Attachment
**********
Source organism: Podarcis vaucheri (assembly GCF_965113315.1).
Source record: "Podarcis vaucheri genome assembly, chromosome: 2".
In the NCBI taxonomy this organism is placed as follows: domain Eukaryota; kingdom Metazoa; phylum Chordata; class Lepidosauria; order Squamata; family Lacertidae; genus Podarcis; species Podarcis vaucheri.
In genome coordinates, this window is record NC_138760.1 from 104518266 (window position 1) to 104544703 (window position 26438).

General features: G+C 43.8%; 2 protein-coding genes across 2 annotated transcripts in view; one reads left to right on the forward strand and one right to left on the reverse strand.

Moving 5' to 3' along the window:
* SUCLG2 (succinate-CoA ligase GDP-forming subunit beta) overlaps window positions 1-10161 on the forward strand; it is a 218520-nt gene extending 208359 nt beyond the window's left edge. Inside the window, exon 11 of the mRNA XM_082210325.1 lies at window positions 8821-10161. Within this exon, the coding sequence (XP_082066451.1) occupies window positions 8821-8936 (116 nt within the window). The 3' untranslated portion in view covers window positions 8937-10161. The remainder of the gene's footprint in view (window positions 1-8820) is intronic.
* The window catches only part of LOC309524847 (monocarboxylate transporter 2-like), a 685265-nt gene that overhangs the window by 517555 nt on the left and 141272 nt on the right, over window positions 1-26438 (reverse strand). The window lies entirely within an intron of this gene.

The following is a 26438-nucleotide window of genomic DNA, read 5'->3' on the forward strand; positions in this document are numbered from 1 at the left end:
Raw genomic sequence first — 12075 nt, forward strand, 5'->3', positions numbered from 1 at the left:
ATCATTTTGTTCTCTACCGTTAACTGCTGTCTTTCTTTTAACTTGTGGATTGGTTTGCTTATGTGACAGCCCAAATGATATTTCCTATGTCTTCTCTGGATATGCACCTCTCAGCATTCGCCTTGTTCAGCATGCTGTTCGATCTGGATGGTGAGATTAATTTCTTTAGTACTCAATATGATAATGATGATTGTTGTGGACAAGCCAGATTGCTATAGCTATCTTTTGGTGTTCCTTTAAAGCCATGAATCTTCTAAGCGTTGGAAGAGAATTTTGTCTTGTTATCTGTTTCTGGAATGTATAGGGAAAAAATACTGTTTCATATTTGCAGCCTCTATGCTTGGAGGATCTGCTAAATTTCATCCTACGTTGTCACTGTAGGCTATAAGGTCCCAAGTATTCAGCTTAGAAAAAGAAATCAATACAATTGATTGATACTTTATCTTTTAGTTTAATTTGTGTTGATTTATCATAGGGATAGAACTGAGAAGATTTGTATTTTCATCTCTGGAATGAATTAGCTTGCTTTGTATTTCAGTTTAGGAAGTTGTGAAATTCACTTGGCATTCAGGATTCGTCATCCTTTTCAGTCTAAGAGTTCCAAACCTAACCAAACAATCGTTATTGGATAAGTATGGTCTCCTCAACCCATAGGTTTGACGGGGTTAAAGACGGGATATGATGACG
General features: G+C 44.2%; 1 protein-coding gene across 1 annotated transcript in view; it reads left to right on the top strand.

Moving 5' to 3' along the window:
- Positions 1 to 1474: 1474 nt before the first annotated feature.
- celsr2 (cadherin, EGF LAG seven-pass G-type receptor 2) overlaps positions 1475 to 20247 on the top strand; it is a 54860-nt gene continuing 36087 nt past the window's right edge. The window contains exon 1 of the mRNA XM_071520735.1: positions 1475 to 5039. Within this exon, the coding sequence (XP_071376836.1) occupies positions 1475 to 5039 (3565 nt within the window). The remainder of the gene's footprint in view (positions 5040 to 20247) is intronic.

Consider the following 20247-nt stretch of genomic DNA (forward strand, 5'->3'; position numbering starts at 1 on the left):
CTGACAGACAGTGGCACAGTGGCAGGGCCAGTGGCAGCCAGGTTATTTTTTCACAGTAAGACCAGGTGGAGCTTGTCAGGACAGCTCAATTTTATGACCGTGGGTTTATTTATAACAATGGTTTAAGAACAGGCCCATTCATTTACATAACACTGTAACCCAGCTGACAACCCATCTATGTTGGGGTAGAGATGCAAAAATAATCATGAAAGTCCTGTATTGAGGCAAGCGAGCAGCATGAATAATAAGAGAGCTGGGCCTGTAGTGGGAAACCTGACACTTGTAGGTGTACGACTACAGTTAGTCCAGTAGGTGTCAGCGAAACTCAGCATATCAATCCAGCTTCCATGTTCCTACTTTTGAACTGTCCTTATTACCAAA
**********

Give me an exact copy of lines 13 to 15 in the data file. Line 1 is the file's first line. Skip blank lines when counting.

Moving 5' to 3' along the window:
- Positions 1 to 1474: 1474 nt before the first annotated feature.
- celsr2 (cadherin, EGF LAG seven-pass G-type receptor 2) overlaps positions 1475 to 20247 on the top strand; it is a 54860-nt gene continuing 36087 nt past the window's right edge. The window contains exon 1 of the mRNA XM_071520735.1: positions 1475 to 5039. Within this exon, the coding sequence (XP_071376836.1) occupies positions 1475 to 5039 (3565 nt within the window). The remainder of the gene's footprint in view (positions 5040 to 20247) is intronic.